I agree with Moxie in that centralization is necessary to innovate/evolve faster. I don't necessarily agree with the idea that innovation or evolution should be the goal, though. I'm completely happy with emails the way they're at the moment. Even when I have the possibility to choose encrypted emails, I use unencrypted emails. Because I have different priorities. So, while I agree that centralization is what helps with innovation/faster evolution, I support decentralized projects because I value independence, and self-sufficiency more.


Akshay Wed 10 Apr 2024 8:14AM

I am also reminded of a very long debate in an M-x butterfly group between me and EF.

EF loves Gemini protocol and kept arguing it is superior. Kept slandering the HTTP/web stack saying it is too big, nobody can write a browser from scratch, etc.

I am a huge fan of the web because I literally grew up in the internet and I love the richness of what the web stack allows one to do.

I vehemently disagreed on the superiority of Gemini. It is indeed superior when it comes to the priority of someone being able to independently write a new browser. But those weren't my priorities.

Here, xmpp is like Gemini. And signal is like web


Pirate Praveen Wed 10 Apr 2024 10:46AM

@Akshay may be that comparison was not really what you meant, do you think people can write XMPP clients that easily? I don't think that comparison is reasonable as well. If you think only about the XMPP core, that may be true. But if you consider the recommended XMPP compliance suite, it has complexities. XMPP is definitely evolving slower, and it is frustrating when I see the fragmentation, most projects are just focused on their own code and don't look at XMPP as a full product. Though with projects like Snikket, this is changing and Prav is also looking at a full XMPP experience as opposed to just one client or server. I don't think we need millions to be poured in, but some funding to bridge the gaps - the gaps came because developers don't consider some of the features, like fixing encrypted groups, as essential. For most developers the use case may be unencrypted group for development/support and small encrypted groups with family and friends. The complications comes when large encrypted groups of people who don't necessarily have a direct chat with each other - a classroom, office, residents associations etc - the current WhatsApp groups, which will see problems with XMPP. Hopefully if we get NLNet grant, we can fix this to a large extend.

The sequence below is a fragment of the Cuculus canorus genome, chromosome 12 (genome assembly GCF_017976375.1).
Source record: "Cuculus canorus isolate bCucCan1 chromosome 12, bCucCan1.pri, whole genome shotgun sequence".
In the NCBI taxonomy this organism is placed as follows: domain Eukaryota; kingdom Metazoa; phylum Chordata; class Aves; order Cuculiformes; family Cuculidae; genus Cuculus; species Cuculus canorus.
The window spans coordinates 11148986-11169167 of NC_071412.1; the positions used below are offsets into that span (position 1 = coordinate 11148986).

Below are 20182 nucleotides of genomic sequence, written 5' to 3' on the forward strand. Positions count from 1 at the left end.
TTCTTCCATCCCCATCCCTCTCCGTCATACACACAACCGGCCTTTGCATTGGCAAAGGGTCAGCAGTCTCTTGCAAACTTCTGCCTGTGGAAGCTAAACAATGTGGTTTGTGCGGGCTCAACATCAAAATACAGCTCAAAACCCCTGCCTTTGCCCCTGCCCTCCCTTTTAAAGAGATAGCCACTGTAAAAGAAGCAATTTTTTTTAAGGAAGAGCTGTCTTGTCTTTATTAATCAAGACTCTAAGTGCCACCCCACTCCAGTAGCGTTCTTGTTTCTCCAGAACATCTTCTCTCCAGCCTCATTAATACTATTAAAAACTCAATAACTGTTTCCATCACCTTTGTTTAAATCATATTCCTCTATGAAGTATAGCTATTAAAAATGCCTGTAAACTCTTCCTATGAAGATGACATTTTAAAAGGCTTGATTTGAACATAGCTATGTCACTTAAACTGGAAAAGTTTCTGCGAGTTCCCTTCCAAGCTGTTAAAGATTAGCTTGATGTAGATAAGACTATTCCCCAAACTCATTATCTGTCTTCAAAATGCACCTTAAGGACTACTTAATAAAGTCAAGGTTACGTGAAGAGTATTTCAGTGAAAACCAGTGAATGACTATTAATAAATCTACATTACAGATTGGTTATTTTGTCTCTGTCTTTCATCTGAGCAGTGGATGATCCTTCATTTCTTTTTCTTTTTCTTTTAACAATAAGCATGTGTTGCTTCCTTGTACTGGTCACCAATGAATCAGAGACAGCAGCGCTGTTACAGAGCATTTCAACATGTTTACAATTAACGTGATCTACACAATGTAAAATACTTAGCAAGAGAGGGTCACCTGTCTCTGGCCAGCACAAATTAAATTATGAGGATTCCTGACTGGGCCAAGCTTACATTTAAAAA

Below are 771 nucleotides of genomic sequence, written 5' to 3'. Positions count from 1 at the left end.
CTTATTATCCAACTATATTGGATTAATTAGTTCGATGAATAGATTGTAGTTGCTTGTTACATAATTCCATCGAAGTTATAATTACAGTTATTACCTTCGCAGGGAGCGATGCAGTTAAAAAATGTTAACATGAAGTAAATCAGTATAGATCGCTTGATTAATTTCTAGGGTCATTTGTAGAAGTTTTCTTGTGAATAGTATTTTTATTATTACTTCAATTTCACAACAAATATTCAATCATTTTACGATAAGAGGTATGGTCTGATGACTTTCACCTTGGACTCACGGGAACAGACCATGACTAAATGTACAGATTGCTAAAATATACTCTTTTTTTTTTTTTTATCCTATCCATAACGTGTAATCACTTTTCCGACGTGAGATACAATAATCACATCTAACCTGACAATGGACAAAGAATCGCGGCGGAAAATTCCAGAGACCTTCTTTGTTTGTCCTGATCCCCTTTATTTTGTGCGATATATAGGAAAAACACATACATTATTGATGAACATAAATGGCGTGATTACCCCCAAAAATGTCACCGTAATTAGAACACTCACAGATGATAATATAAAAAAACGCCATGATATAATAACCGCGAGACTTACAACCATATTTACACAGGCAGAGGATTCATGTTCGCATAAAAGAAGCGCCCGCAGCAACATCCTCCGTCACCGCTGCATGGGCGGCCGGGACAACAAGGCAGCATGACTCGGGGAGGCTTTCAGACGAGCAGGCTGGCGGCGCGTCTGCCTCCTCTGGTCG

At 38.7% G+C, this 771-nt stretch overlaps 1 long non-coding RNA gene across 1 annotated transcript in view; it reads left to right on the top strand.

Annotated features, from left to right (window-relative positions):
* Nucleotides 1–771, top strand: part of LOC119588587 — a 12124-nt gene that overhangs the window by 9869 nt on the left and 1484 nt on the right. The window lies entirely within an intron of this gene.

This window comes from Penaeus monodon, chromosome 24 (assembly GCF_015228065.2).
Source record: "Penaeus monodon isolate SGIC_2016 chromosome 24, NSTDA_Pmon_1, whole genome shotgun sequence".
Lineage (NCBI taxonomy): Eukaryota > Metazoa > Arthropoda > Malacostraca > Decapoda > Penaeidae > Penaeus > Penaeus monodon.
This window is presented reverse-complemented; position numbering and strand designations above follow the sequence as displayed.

Pirate Praveen Wed 10 Apr 2024 10:48AM

But like you mentioned, self reliance and long term sustainability is valuable for me and that is why I chose XMPP even when it is not a perfect solution, right now. But I feel the investment will be worth it, looking at the long term sustainability.


Life is Tetris Sun 19 May 2024 6:02AM

Great to see features not losing out to decentralization in people's minds!

I think e-mail-based Delta Chat have done the most on this - WebXDC is a great core idea to build polls, chess and what not over chat; and their "chatmail" e-mail server setup tuned for chat is something.

Identity/log-in is something that seems to get short shrift in people's minds. Federated log-in via e-mail, like Codema, is great for starters. And Hubzilla/Streams have got it as right as it can probably get, with nomadic identity,‌ for over a decade now (but other stuff is flaky - shrug).